I hate doing the wash when J travels.
Tonight, he’s in Barcelona, but as I sort the clean laundry, I find his socks, the t-shirt he wore on Monday, and a pair of his shorts. He’s on another continent, but the remnants of his weekend lie strewn across our bed.
I’m fascinated by what is left behind as people move about. Moving into a house, I find a full lint filter in the dryer – fibers from the clothing someone I’ve never met wore last week. It’s surprisingly intimate.
In one sense, I’m walking evidence that people can exit out of their lives, leaving little behind. I relocate, and few even remember me by the next full moon. However, I leave small pieces of myself everywhere I’ve been. Nail clippings, grocery lists in the library books, a neighbor who could never recall my name but five years from now will suddenly think of me while peeling garlic.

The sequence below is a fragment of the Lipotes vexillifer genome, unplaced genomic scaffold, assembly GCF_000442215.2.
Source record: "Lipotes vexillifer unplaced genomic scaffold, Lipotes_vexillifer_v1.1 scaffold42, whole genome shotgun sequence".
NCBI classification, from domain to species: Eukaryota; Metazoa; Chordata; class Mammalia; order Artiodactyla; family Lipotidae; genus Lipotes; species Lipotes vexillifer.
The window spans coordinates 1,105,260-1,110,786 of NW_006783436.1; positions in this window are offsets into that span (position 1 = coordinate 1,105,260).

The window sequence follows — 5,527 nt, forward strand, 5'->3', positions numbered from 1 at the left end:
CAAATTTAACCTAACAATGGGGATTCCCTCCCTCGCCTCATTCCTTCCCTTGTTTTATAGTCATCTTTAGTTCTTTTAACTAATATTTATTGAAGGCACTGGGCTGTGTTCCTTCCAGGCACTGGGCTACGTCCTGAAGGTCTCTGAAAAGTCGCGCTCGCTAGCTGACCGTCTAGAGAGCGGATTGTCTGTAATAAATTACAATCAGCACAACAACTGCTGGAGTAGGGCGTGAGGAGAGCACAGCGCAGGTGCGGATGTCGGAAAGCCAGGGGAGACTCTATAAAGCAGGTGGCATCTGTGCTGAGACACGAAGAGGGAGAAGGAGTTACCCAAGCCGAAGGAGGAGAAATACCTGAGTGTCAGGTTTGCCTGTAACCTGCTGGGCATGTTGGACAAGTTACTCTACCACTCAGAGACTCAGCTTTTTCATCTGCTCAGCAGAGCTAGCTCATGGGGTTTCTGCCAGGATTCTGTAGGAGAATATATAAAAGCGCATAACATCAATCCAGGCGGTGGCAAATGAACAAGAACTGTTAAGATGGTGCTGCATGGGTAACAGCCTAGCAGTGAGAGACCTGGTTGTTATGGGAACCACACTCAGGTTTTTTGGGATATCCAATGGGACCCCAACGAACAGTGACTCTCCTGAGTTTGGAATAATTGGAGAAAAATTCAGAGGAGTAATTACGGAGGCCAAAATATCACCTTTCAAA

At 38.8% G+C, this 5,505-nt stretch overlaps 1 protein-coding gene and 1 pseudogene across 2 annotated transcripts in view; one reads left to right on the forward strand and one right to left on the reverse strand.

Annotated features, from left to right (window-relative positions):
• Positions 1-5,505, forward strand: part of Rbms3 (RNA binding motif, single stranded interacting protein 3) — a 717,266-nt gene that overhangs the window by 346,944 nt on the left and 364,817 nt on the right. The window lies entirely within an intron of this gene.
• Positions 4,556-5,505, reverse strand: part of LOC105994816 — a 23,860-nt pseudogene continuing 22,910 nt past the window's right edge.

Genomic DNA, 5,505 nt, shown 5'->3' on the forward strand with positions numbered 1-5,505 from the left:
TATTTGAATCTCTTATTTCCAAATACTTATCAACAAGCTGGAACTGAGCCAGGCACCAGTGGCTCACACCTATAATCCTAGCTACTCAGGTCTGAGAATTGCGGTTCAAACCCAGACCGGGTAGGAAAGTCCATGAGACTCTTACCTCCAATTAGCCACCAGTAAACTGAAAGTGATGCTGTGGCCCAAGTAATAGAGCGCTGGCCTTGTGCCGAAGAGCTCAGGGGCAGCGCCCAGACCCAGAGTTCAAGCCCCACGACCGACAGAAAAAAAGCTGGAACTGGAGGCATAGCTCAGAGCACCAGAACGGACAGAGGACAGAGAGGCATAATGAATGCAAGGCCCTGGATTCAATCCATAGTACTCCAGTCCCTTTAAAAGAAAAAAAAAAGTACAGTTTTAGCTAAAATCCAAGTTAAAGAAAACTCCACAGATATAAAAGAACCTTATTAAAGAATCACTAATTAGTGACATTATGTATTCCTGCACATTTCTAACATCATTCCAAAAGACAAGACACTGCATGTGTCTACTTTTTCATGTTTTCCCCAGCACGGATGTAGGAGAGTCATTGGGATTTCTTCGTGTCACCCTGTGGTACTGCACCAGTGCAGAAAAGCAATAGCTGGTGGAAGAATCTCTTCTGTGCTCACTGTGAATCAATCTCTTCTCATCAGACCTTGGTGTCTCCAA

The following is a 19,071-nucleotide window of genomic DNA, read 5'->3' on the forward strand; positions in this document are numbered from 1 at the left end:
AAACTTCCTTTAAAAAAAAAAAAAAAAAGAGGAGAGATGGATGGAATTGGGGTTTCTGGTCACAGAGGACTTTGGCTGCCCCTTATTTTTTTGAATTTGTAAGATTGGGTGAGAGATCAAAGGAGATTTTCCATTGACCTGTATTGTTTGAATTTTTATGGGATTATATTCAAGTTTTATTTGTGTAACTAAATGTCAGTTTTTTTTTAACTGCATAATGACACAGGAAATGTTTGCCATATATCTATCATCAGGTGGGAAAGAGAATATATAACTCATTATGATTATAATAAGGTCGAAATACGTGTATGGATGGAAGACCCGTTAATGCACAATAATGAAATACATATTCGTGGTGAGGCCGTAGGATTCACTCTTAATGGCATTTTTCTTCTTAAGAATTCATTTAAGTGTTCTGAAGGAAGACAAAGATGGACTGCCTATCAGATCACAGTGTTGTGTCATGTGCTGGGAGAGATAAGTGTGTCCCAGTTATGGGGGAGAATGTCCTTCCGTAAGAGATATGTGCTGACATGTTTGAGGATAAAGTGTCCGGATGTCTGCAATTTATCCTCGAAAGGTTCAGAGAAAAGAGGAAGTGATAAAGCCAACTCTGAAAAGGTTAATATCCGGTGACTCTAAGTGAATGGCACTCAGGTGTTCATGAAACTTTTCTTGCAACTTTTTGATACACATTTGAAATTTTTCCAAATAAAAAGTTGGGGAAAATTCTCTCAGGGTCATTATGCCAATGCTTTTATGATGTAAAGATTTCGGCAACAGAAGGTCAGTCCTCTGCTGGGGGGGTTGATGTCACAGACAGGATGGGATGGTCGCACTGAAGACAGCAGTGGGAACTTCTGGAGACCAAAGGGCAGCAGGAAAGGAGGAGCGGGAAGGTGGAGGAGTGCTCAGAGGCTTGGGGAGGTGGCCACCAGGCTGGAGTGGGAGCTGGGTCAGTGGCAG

Hotel World, by Ali Smith, is about the remnants a person leaves in her wake. A girl plummets to her death in a hotel. What’s left? Her soul? Sort of. Her body? Also sort of. But there are others she’s bumped against who are left with the bits of her that she rubbed off onto them. Throughout most of the book, the reminders she left are subtle, but for those who were closer to her, they are jarring.
The book is, in my view, too aware of itself as a novel. I get tired of intentionally sophisticated writing sometimes. Perhaps I should say intensely stylized. However, the read is worth it for Smith’s sharp portrayal of the bits we leave behind.
It gave me something to think about while I sort the wash.